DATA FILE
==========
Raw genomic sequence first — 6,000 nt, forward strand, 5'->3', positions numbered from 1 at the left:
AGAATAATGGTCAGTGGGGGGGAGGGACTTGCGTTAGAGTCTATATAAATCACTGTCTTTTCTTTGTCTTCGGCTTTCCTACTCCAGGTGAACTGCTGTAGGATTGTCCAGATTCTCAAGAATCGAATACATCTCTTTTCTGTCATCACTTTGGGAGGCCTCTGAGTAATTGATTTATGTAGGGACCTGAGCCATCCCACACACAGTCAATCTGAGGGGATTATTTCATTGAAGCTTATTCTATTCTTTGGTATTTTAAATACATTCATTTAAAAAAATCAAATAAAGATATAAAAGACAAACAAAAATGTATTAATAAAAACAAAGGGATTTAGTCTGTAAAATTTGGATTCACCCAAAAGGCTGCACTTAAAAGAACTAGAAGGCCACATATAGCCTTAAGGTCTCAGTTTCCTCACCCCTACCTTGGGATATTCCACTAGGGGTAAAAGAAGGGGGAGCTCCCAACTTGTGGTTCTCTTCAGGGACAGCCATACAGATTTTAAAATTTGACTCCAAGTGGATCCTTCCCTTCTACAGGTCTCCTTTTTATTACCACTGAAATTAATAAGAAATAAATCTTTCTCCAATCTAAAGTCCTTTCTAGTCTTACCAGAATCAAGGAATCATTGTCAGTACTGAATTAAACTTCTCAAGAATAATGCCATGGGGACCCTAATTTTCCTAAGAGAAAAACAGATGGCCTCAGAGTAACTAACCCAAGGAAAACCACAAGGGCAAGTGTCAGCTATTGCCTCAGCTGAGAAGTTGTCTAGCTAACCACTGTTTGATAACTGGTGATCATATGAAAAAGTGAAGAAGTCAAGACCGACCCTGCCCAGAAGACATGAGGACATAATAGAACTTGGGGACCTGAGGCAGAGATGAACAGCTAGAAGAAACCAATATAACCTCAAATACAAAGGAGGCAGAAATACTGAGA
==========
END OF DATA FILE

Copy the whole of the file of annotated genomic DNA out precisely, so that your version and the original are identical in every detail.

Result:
Raw genomic sequence first — 6,000 nt, forward strand, 5'->3', positions numbered from 1 at the left:
AGAATAATGGTCAGTGGGGGGGAGGGACTTGCGTTAGAGTCTATATAAATCACTGTCTTTTCTTTGTCTTCGGCTTTCCTACTCCAGGTGAACTGCTGTAGGATTGTCCAGATTCTCAAGAATCGAATACATCTCTTTTCTGTCATCACTTTGGGAGGCCTCTGAGTAATTGATTTATGTAGGGACCTGAGCCATCCCACACACAGTCAATCTGAGGGGATTATTTCATTGAAGCTTATTCTATTCTTTGGTATTTTAAATACATTCATTTAAAAAAATCAAATAAAGATATAAAAGACAAACAAAAATGTATTAATAAAAACAAAGGGATTTAGTCTGTAAAATTTGGATTCACCCAAAAGGCTGCACTTAAAAGAACTAGAAGGCCACATATAGCCTTAAGGTCTCAGTTTCCTCACCCCTACCTTGGGATATTCCACTAGGGGTAAAAGAAGGGGGAGCTCCCAACTTGTGGTTCTCTTCAGGGACAGCCATACAGATTTTAAAATTTGACTCCAAGTGGATCCTTCCCTTCTACAGGTCTCCTTTTTATTACCACTGAAATTAATAAGAAATAAATCTTTCTCCAATCTAAAGTCCTTTCTAGTCTTACCAGAATCAAGGAATCATTGTCAGTACTGAATTAAACTTCTCAAGAATAATGCCATGGGGACCCTAATTTTCCTAAGAGAAAAACAGATGGCCTCAGAGTAACTAACCCAAGGAAAACCACAAGGGCAAGTGTCAGCTATTGCCTCAGCTGAGAAGTTGTCTAGCTAACCACTGTTTGATAACTGGTGATCATATGAAAAAGTGAAGAAGTCAAGACCGACCCTGCCCAGAAGACATGAGGACATAATAGAACTTGGGGACCTGAGGCAGAGATGAACAGCTAGAAGAAACCAATATAACCTCAAATACAAAGGAGGCAGAAATACTGAGA